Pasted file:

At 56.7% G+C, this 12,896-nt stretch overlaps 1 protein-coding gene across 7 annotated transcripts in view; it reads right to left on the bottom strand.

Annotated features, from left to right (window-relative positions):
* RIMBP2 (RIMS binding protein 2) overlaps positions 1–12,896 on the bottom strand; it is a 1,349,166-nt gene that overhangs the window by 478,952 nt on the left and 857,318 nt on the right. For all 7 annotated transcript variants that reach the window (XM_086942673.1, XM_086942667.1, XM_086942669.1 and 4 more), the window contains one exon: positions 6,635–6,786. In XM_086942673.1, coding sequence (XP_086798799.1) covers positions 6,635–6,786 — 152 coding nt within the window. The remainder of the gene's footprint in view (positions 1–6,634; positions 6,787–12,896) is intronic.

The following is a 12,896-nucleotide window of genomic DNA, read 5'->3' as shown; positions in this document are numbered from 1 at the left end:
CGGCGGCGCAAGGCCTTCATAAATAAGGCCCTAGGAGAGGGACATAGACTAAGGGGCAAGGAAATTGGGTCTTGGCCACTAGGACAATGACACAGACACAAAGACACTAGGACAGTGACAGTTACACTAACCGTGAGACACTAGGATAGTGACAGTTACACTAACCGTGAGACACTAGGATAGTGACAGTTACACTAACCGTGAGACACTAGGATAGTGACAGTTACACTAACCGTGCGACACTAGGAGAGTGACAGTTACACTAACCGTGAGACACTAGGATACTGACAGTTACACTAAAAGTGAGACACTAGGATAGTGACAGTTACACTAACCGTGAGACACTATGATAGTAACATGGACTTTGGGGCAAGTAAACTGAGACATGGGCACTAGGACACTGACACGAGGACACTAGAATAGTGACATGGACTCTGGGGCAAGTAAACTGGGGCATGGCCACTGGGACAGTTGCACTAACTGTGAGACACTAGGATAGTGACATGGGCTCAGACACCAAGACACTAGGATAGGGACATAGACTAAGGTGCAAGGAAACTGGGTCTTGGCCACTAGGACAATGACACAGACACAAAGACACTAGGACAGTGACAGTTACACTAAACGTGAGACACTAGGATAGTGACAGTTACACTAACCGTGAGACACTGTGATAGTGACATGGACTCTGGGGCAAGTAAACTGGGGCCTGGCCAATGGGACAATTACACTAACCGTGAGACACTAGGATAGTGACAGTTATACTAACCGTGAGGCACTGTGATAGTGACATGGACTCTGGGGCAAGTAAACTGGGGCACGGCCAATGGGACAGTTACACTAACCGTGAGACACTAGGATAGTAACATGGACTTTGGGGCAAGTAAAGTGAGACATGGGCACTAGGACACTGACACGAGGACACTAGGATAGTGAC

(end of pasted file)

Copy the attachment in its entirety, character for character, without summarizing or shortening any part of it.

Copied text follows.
At 56.7% G+C, this 12,896-nt stretch overlaps 1 protein-coding gene across 7 annotated transcripts in view; it reads right to left on the bottom strand.

Annotated features, from left to right (window-relative positions):
* RIMBP2 (RIMS binding protein 2) overlaps positions 1–12,896 on the bottom strand; it is a 1,349,166-nt gene that overhangs the window by 478,952 nt on the left and 857,318 nt on the right. For all 7 annotated transcript variants that reach the window (XM_086942673.1, XM_086942667.1, XM_086942669.1 and 4 more), the window contains one exon: positions 6,635–6,786. In XM_086942673.1, coding sequence (XP_086798799.1) covers positions 6,635–6,786 — 152 coding nt within the window. The remainder of the gene's footprint in view (positions 1–6,634; positions 6,787–12,896) is intronic.

The following is a 12,896-nucleotide window of genomic DNA, read 5'->3' as shown; positions in this document are numbered from 1 at the left end:
CGGCGGCGCAAGGCCTTCATAAATAAGGCCCTAGGAGAGGGACATAGACTAAGGGGCAAGGAAATTGGGTCTTGGCCACTAGGACAATGACACAGACACAAAGACACTAGGACAGTGACAGTTACACTAACCGTGAGACACTAGGATAGTGACAGTTACACTAACCGTGAGACACTAGGATAGTGACAGTTACACTAACCGTGAGACACTAGGATAGTGACAGTTACACTAACCGTGCGACACTAGGAGAGTGACAGTTACACTAACCGTGAGACACTAGGATACTGACAGTTACACTAAAAGTGAGACACTAGGATAGTGACAGTTACACTAACCGTGAGACACTATGATAGTAACATGGACTTTGGGGCAAGTAAACTGAGACATGGGCACTAGGACACTGACACGAGGACACTAGAATAGTGACATGGACTCTGGGGCAAGTAAACTGGGGCATGGCCACTGGGACAGTTGCACTAACTGTGAGACACTAGGATAGTGACATGGGCTCAGACACCAAGACACTAGGATAGGGACATAGACTAAGGTGCAAGGAAACTGGGTCTTGGCCACTAGGACAATGACACAGACACAAAGACACTAGGACAGTGACAGTTACACTAAACGTGAGACACTAGGATAGTGACAGTTACACTAACCGTGAGACACTGTGATAGTGACATGGACTCTGGGGCAAGTAAACTGGGGCCTGGCCAATGGGACAATTACACTAACCGTGAGACACTAGGATAGTGACAGTTATACTAACCGTGAGGCACTGTGATAGTGACATGGACTCTGGGGCAAGTAAACTGGGGCACGGCCAATGGGACAGTTACACTAACCGTGAGACACTAGGATAGTAACATGGACTTTGGGGCAAGTAAAGTGAGACATGGGCACTAGGACACTGACACGAGGACACTAGGATAGTGAC